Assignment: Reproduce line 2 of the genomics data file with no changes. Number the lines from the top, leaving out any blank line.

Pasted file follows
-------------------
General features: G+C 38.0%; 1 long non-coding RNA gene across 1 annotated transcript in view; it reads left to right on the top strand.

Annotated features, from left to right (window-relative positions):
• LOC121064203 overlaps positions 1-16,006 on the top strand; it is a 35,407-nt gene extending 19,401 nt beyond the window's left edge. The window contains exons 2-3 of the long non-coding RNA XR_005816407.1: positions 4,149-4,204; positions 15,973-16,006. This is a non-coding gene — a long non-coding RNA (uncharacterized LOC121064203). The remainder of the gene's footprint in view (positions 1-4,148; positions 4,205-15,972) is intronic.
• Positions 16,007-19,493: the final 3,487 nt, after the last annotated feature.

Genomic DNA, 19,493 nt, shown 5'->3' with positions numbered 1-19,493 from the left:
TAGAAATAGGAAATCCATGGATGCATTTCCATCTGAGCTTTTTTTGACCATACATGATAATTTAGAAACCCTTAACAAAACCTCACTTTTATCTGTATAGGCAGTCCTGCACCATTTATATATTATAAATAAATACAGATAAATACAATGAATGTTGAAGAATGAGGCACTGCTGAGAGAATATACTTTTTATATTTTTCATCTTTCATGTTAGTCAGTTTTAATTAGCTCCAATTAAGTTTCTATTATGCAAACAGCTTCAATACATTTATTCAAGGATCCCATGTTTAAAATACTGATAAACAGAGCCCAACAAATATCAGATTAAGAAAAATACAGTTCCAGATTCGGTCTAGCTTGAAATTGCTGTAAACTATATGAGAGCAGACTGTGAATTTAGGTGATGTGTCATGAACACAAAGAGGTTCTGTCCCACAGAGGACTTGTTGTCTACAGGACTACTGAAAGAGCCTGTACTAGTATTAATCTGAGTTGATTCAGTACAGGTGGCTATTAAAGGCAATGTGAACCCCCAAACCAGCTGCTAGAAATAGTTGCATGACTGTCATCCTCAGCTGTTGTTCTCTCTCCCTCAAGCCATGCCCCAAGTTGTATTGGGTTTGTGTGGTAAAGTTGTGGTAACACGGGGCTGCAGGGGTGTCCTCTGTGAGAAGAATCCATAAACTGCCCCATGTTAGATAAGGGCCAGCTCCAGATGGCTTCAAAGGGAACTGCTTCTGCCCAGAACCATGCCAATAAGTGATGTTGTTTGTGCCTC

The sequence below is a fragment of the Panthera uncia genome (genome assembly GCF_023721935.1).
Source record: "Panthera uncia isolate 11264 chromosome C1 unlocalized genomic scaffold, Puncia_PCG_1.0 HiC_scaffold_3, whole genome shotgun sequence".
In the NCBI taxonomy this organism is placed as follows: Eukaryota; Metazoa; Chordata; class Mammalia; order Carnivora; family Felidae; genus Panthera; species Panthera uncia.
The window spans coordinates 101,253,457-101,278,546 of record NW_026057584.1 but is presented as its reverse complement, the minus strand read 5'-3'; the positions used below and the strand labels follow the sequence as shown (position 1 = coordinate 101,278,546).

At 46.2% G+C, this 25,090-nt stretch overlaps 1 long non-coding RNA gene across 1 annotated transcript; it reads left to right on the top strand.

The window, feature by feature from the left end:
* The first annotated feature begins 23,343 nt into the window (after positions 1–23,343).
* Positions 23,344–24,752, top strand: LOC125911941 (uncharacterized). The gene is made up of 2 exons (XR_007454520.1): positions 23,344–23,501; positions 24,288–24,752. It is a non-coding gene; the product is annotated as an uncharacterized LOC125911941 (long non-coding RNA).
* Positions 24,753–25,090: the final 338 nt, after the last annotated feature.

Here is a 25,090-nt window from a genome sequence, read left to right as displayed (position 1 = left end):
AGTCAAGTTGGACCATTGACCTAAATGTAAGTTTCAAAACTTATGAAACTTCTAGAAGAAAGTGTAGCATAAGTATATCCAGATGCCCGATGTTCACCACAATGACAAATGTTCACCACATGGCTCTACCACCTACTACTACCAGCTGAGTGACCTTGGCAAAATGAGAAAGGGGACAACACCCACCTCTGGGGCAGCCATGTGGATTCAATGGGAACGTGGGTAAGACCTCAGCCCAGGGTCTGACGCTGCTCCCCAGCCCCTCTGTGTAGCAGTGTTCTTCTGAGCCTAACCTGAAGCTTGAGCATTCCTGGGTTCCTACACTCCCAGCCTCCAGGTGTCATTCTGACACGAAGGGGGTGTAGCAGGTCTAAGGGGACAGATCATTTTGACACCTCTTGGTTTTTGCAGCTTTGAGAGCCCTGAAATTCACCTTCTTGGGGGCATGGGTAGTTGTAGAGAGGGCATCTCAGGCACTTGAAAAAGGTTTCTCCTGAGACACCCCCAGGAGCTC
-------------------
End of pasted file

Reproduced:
Annotated features, from left to right (window-relative positions):